"I think children are more open, more able to communicate in the school setting. This is their world," says Dr. Rosen, a developmental pediatrician at Medical West Associates in Amherst, Massachusetts. While on rounds, he meets with teachers, parents and guidance counselors to best determine a child's needs.

Parents like Mariah Levine appreciate the approach. "I think that it has given everybody the full picture of who Ryan is and what he's all about," she says.

Mariah's son, Ryan, takes medication, and Dr. Rosen keeps tabs on him to make sure it works at home and school.

Dr. Rosen urges other pediatricians to get out of the office and into schools. "If physicians can learn how to be flexible in the way they use their time they can assume these roles," he says. He feels like his alternative approach ultimately leads to more effective treatment.

Dr. Rosen spends about five hours a week making "school calls." He says one more benefit of this hands-on approach is that the children come to understand their disorder much better.

© Ivanhoe Broadcast News, Inc. November 2000

Better Looking Skin

Age and years in the sun can do damage to skin, causing injury to the skin cells and wrinkles. Traditional correctional treatments damage the skin and allow it to heal. In fact, the laser procedure uses extreme heat that can sometimes cause too much damage, changing the skin's pigment. Now there is a new way that some doctors say is safer.

Two years ago at the age of 45, Vicki Kapitan began to notice what years in the sun had done to her skin. "I would have liked to be tan without skin damage, but that was not a possibility," says Vicki.

After seeing the damage, Vicki volunteered to try a new procedure to treat wrinkles and sun damage.

"People who have been in the sun a lot, when you look at their skin under the microscope, have a layer of damaged tissue," says Whitney Tope, M.D., a dermatologist at University of Minnesota in Minneapolis.

Dr. Tope used a procedure called electrosurgical facial resurfacing to remove the damaged tissue on Vicki's face. Unlike traditional procedures that rely on extreme heat, the new procedure uses low radiofrequency energy. He says it's safer, leaves fewer scars and requires less healing time.

"We think at this point that this does have less chance of causing scarring, the reason being that lesser heating injury occurs," says Dr. Tope.

Before-and-after pictures show improvement just three months after Vicki's first treatment.

Vicki says, "I had lots of sun damage throughout my whole face from spending years in the sun, and it took off age spots that were on my face and along my eyes."

Despite the chages it makes, electrosurgical facial resurfacing won't give you the look of baby skin. Dr. Tope says, "I don't think you could say it takes you quite that far back, but it certainly will set the clock back."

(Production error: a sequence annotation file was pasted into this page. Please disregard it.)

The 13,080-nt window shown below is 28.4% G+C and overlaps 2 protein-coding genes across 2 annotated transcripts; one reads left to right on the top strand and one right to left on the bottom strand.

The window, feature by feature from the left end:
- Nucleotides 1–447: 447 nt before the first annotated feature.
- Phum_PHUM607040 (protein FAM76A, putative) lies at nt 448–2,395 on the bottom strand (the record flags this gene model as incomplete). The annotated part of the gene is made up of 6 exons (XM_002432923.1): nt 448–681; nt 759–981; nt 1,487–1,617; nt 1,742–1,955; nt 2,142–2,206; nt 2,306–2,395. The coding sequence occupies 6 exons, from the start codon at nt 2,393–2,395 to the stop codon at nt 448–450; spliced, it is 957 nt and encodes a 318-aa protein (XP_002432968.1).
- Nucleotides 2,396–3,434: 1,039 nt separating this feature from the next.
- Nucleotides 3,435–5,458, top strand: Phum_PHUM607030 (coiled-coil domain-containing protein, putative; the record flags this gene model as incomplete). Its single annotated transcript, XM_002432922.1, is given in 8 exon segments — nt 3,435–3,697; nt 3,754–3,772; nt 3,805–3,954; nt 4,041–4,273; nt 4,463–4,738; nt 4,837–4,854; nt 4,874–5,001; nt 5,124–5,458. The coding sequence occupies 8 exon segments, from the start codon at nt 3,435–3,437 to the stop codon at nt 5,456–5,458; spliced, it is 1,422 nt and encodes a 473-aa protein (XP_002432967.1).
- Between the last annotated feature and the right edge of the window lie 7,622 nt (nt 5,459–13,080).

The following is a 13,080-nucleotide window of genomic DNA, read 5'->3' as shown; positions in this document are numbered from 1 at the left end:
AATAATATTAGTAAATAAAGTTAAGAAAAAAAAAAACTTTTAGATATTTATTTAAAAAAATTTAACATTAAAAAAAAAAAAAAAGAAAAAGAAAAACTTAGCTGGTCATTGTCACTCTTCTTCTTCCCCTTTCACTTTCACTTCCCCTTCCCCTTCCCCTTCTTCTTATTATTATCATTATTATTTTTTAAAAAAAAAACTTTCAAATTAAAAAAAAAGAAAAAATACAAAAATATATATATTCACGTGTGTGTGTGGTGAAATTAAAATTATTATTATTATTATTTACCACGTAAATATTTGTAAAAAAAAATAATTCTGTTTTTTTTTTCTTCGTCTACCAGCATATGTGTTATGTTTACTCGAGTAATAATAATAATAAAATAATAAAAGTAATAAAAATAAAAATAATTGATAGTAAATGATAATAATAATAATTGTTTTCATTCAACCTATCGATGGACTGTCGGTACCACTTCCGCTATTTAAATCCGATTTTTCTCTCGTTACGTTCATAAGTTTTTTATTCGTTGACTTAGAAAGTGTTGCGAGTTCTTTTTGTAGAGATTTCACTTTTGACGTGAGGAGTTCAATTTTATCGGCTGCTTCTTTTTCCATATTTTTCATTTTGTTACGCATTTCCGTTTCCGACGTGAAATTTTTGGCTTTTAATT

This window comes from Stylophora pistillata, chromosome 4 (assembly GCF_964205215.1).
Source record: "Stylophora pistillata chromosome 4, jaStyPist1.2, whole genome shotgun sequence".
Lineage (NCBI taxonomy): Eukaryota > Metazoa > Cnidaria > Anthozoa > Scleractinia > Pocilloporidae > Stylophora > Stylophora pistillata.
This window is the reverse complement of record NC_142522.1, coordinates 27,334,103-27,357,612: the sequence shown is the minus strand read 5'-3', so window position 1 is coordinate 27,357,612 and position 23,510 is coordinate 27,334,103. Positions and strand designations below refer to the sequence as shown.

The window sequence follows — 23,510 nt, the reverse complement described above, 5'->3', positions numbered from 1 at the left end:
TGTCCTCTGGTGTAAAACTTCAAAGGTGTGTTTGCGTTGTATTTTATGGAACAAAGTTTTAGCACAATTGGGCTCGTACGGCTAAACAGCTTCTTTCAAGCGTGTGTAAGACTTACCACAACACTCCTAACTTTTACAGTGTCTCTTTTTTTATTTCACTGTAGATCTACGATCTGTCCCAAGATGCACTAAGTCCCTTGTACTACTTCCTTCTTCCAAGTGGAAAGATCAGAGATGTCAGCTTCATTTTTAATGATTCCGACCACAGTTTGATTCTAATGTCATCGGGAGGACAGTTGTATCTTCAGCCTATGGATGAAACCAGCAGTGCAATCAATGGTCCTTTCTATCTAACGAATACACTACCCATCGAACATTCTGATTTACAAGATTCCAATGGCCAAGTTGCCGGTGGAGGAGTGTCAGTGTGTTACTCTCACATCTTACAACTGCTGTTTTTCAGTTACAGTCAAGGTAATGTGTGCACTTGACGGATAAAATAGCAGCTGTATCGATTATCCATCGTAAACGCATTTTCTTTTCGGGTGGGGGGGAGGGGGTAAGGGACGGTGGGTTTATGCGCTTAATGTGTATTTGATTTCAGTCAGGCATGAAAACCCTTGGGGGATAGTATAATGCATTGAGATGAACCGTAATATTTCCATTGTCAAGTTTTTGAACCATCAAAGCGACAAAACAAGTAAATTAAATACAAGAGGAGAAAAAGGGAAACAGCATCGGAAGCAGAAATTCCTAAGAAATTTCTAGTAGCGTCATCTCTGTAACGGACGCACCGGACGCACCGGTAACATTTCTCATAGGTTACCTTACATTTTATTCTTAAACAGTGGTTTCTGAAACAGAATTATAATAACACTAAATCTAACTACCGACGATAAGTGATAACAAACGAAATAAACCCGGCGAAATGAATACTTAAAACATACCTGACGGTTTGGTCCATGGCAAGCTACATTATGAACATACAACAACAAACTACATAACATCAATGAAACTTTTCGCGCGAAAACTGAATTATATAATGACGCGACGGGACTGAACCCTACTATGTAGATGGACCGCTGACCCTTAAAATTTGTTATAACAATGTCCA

Today Vicki can look in the mirror without make-up and be happy with what she sees. "I don't look any older than I did two years ago," she says.

Because the equipment to do electrosurgical facial resurfacing is less expensive than older treatments, it is available to people in areas that are more rural. Since treatment is usually considered cosmetic, it is not covered by insurance.

©Ivanhoe Broadcast News, Inc. March 2001

Thursday, December 2, 2010

When Alzheimer’s Awaits

As many as 4 million Americans have Alzheimer’s disease. The older you get, the greater your risk. Though controversial, DNA testing may be able to predict whether or not you’re at risk for the disease. Would you really want to know if you were?

Doctors predict 10 million Americans will have Alzheimer’s disease by the year 2040. And time isn’t stopping for anyone.

If you could find out you were going to be next, would you want to know?

"We now have good ideas about how we might be able to prevent the development or even stop the development of this disease," says neurologist Norman Foster, M.D.

Recently, researchers offered more than 250 high-risk people a DNA test to measure their chances of getting Alzheimer’s. Only 21 agreed to take it.

In the future, that knowledge could be beneficial. That is, if preventative treatments like the one being studied by Dr. Foster at the University of Michigan prove successful.

"Use of high dose vitamin E can slow the progression of Alzheimer’s disease," says Dr. Foster

Neurologist Neill Graf-Radford, M.D., from Mayo Clinic in Jacksonville, Fla., is looking to anti-inflammatories, like the ones taken by arthritis patients, to slow the disease.

"There are several studies showing that those with arthritis seem to have less chance of developing Alzheimer’s," says Graf-Radford.

Bill Scarborough is in that study. He says, "I go out the front door and get to the garage and say to myself, ’What am I doing out here?’"

His wife Sara is hopeful.

"It’s in his family and we have kids that we love too that we want to - maybe this will help them not to have it," she says.

Together, they are facing the possibility of the disease head on.